Every day, the world’s many currencies are traded in Foreign Exchange Markets, sometimes referred to as “Forex” or “FX” Markets. The largest and most liquid of all financial markets, the amount of volume in trading on FX Markets daily is staggering – close to $4 trillion dollars U.S., one-third of which takes place in London.

Anyone who has ever changed money in a foreign country has gotten a taste of this system on its most basic level. Over the course of an extended visit in a foreign country, a traveler is sure to notice the rises and falls in the exchange rate.

A look through the financial section of any newspaper will offer further insight to any interested parties. In the exchange rate listings, readers will notice a “bid” price listed along with the “ask” price for the same currency. The ask price will be slightly higher than that which could be obtained by the average customer, as transaction fees are in effect included in these quotes. If the same customer wished to sell the currency back to a bank, the “bid’ price would be the one quoted, at a slightly lower rate. This difference – which always exists between the bid and ask quotes and is known as the “spread” – makes the FX Markets consistently lucrative for major banks.

In terms of investment strategies for FX Markets, there are several different ways to approach it. For investors who like to read more extended trends of a national currency, the goal is to find the direction early. On the other hand, there is a lot of money to be made in short speculation, and the key is to guess right while laying down the maximum amount possible.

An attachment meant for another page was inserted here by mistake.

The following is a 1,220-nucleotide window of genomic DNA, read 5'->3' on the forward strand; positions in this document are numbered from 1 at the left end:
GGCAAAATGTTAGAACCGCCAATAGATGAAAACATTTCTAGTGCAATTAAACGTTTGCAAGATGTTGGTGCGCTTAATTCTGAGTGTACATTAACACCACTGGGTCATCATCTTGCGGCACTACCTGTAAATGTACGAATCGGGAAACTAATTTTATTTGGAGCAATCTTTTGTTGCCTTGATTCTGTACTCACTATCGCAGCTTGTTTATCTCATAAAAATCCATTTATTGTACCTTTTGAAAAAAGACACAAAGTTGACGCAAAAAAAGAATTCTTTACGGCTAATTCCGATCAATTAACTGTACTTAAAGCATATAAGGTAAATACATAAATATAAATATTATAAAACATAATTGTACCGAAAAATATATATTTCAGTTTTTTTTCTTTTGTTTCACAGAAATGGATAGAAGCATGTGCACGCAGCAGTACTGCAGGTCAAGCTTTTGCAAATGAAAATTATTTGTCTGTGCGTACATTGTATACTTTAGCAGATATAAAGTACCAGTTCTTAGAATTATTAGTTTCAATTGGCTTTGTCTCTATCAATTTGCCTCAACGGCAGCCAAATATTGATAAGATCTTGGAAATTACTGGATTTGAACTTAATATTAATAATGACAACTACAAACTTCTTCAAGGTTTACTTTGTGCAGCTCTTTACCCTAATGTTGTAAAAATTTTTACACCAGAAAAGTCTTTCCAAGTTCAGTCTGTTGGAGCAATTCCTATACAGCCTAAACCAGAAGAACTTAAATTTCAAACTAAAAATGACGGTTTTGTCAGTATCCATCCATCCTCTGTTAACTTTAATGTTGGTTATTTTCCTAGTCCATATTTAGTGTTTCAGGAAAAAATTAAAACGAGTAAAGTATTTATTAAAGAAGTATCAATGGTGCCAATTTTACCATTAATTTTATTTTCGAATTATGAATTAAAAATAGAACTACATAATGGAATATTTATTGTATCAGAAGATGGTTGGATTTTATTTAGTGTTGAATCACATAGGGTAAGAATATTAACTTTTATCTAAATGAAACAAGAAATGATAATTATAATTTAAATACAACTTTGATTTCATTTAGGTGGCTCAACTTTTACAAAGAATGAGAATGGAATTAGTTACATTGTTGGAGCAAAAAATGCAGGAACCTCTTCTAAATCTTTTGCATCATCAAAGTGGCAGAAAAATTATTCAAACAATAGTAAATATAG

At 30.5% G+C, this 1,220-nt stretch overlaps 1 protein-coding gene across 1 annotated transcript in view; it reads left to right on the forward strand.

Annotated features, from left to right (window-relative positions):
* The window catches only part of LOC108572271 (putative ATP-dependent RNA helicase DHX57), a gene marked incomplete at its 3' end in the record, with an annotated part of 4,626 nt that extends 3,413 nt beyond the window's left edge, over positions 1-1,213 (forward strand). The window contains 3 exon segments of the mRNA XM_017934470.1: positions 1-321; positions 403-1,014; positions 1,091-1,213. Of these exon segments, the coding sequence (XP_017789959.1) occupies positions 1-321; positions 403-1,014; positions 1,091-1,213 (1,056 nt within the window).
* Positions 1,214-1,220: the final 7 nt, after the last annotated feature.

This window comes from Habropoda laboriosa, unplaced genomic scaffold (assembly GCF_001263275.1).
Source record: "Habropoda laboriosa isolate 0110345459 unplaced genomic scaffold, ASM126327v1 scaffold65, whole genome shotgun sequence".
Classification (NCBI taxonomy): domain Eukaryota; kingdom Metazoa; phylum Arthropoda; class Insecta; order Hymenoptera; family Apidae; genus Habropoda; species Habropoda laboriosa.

Forex markets are not a common item in the typical private investment portfolio. Because the control is in the hands of the banks which set the spread between the bid and ask price, these banks get a price available only to the top players in the financial world. In fact, with all of the trading which takes place on a daily basis, nearly 80% is done by the world’s top ten in the banking industry. Deutsche Bank leads the way, with outfits like Barclay’s and JP Morgan close behind.

Speculation is behind much of the trading in the Foreign Exchange Market and for this reason it is a popular place for hedge funds to do business on a daily basis. The aggressive investment strategy typical of hedge funds is effective in Forex trading because it can outweigh other factors affecting the rates, such as government intervention on behalf of a plunging currency.

The factors which have an effect on a currency’s strength around the world are numerous: government budget deficits, as well as trade deficits, are key indicators, along with inflation levels, overall GDP movement, unemployment levels and government credit rating. In addition, political factors may also have an effect on the strength of a nation’s currency, as when a nation’s citizens begin to sell local currency off rapidly in favor of an international alternative.

One unique characteristic of the FX Markets is they never close during weekdays. Trading goes from New York to Europe to Asia, until the New York markets resume in the morning.

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